7. Wait for a reply. Hopefully you hear back from the professor with good or at least a neutral (not no) reply. In the best case scenario you get a job offer or an interview. If they do not extend an invitation for a campus visit, you can insist on paying for your own visit and offer to give a talk. This option of course depends on how badly you want the position, as well as the state of your bank account. My theory is that it would be much more difficult to say no after a person has demonstrated that they are highly interested and competent (assuming you demonstrate these qualities). If you do not hear back in several weeks you should send a follow up email asking for an update on the postdoctoral position.
You have planned a visit. Before you go…
8. Do your homework. Looking into the research group’s goals and methods should be a no-brainer. It is unlikely that you will get a pop quiz on their research. However, your general dialog with the adviser and group members will flow much better and you will leave a better impression. Nothing says “I have a scientific mind” like asking a really insightful question. If possible, think of a proposal or direction they could shift their research. They might not want to pursue your ideas but it does show that you have them.
9. Have a one hour talk prepared. Instinctively you might feel the need to include as much of your PhD work as you can cram into an hour but it is much more effective to present a small subset of your research with a coherent storyline. This talk should also be tailored in a similar manner as your cover letter as to clearly demonstrate skills/tools/ideas you can bring to their research.
During the visit…
10. Consider how to dress. This is a point where I respectfully disagree with Mitch. If you are someone that is comfortable or enjoys wearing a suit by all means look more professional. However, I am not willing to sacrifice my comfort for appearance. The more relaxed I am the better I will perform in both my presentation and one-on-one meetings. For my postdoc interviews (and defense) I wore a nice pair of jeans and a suite coat.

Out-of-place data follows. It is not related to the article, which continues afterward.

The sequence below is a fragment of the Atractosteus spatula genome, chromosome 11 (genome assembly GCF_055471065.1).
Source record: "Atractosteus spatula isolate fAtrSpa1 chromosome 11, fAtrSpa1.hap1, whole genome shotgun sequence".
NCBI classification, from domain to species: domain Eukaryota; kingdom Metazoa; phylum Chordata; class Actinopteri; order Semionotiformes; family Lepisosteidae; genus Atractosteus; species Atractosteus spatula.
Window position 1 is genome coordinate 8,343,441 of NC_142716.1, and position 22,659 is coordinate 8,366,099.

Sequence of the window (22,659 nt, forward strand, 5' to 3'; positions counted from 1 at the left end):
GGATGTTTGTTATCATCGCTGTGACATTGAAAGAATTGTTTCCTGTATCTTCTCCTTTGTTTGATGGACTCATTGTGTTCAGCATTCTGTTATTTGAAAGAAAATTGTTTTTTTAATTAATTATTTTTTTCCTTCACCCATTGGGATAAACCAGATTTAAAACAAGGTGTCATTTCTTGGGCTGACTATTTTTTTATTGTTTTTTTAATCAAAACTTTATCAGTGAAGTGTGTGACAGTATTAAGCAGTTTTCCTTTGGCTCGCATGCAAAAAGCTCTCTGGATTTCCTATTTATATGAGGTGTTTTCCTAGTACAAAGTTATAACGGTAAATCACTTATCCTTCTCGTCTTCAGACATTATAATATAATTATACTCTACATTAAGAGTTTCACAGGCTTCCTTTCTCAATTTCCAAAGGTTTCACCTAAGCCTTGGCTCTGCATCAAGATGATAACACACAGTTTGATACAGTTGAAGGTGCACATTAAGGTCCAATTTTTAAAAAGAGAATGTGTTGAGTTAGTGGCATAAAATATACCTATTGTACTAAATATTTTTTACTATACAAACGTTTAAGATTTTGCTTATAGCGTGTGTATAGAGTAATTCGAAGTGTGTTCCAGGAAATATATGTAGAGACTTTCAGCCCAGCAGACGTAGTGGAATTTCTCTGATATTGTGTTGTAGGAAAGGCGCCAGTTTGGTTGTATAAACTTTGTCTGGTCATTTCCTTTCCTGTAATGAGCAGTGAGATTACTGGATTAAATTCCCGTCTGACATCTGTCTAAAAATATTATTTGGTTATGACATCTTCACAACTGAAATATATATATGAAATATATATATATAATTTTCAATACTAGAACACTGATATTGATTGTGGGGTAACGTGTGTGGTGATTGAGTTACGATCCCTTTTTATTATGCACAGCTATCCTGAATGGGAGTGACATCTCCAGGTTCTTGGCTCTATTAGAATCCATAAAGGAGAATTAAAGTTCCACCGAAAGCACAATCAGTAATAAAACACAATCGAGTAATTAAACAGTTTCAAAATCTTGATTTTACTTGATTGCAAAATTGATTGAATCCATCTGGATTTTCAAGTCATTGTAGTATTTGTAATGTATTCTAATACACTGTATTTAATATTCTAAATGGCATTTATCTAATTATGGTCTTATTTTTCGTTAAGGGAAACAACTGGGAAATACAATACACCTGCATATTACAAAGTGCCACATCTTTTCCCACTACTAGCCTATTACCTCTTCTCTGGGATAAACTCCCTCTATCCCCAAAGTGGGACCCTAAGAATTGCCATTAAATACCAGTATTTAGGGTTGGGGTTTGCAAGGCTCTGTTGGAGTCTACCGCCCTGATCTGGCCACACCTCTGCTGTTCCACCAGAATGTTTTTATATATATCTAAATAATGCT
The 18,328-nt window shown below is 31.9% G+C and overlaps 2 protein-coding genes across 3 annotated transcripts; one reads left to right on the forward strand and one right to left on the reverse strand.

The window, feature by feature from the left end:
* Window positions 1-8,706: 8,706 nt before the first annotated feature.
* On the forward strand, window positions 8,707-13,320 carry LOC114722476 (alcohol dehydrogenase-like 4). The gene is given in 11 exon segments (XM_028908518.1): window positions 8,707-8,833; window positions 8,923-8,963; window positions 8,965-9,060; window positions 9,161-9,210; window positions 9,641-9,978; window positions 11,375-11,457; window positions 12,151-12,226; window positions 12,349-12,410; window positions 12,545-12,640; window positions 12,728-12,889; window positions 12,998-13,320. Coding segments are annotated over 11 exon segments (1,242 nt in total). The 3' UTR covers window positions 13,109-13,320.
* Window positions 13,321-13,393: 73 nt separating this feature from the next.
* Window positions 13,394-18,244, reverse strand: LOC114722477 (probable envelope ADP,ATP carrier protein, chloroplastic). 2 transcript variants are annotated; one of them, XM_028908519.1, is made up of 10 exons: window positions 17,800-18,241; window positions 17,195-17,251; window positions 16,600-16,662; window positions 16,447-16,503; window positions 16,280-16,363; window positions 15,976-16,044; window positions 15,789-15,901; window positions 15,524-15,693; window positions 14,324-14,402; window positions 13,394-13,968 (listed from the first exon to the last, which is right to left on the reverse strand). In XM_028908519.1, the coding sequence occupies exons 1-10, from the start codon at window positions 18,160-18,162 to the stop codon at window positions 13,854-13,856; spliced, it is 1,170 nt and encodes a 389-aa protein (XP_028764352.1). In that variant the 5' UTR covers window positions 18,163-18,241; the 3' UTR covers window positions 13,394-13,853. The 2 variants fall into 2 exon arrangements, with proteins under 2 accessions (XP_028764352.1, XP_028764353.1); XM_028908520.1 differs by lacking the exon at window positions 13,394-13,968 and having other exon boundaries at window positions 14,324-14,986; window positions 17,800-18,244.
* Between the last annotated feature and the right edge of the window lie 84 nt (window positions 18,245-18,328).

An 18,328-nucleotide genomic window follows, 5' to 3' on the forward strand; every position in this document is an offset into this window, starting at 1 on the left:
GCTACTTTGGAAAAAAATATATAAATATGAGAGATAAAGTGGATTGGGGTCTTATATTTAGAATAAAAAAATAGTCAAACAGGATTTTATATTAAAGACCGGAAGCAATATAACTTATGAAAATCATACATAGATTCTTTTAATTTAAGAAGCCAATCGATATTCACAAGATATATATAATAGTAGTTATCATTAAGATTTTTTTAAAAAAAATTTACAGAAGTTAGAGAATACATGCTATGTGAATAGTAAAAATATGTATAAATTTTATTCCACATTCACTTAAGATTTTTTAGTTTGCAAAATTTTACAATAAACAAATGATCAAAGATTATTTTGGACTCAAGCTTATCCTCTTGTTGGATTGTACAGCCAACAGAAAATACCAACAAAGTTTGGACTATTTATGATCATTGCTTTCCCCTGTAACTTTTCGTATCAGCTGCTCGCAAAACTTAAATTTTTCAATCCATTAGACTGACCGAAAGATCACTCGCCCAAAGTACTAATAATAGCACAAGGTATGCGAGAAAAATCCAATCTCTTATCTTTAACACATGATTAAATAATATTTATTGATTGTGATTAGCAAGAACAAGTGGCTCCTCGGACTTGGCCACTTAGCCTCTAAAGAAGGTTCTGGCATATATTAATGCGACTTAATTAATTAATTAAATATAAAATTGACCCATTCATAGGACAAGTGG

11. What to expect. Your visit will most likely be comprised of a lab tour, possibly a short campus tour, a meeting with the adviser/grad students/postdocs, lunch and a presentation (either to the group or the entire department). Not necessarily in that order. If there are in-house collaborators, a meeting with them can be expected but thanks to Mitch I now know that you might also be asked to meet with other professors in the department.
12. Be prepared for a long, energy consuming day. You will likely be putting in an 8-hour day of constant discussions. I have heard rumors that when veteran professors are interviewing a candidate they will set up a meeting in the morning and one at the end of the day. The reason they do this is to first catch you in the morning to see how awake and energetic you are, and then at the end of the day to see if you are the same way. It is a method of finding out who you really are. It is very difficult to keep up a facade for 8 hours. Also if you can keep up your energy that entire time you are probably going to get a lot of work done.
After your visit…
13. Send a follow-up email. A few days after the interview I sent a follow-up email thanking the professor and their group members for their time, reemphasized my interest in their research group and closed by asking for updates on the position. If I did not hear back within a month I sent a second email asking for an update.
14. Funding. Even if you have received an offer that includes full financial support it is still a good idea to apply for postdoc fellowships not only for the money but also the prestige that comes with receiving a fellowship. Most advisors are willing to help you write a proposal based on their work or an original proposal idea. Whether or not you get the fellowship you will still learn a lot about your future projects.
15. Making a decision. Believe it or not, this might be one of the more difficult parts of the process. If you only receive one offer out of several attempts it greatly simplifies your decision. However, if you get a few offers it may be more difficult. This is the time to ask some honest questions about your future advisor and group members. Will they help you find a job? Do they like the area? What is it like working their? Many of us also have to consider the two body problem. Can my significant other find a job there?
The final advice I will give is that the process is so individualized that you should consult everyone you can that has undergone their own postdoc adventure. If others have any more information to share, please do so.
While cleaning out my newly assigned “war room” (the setting where I’ll strategize on how best to torture students this fall), I came across some fairly interesting documents that were buried in far corners of crowded file cabinets. They’re nothing personal or discriminating (sorry TMZ), but I saw them as material I could use in upcoming classes.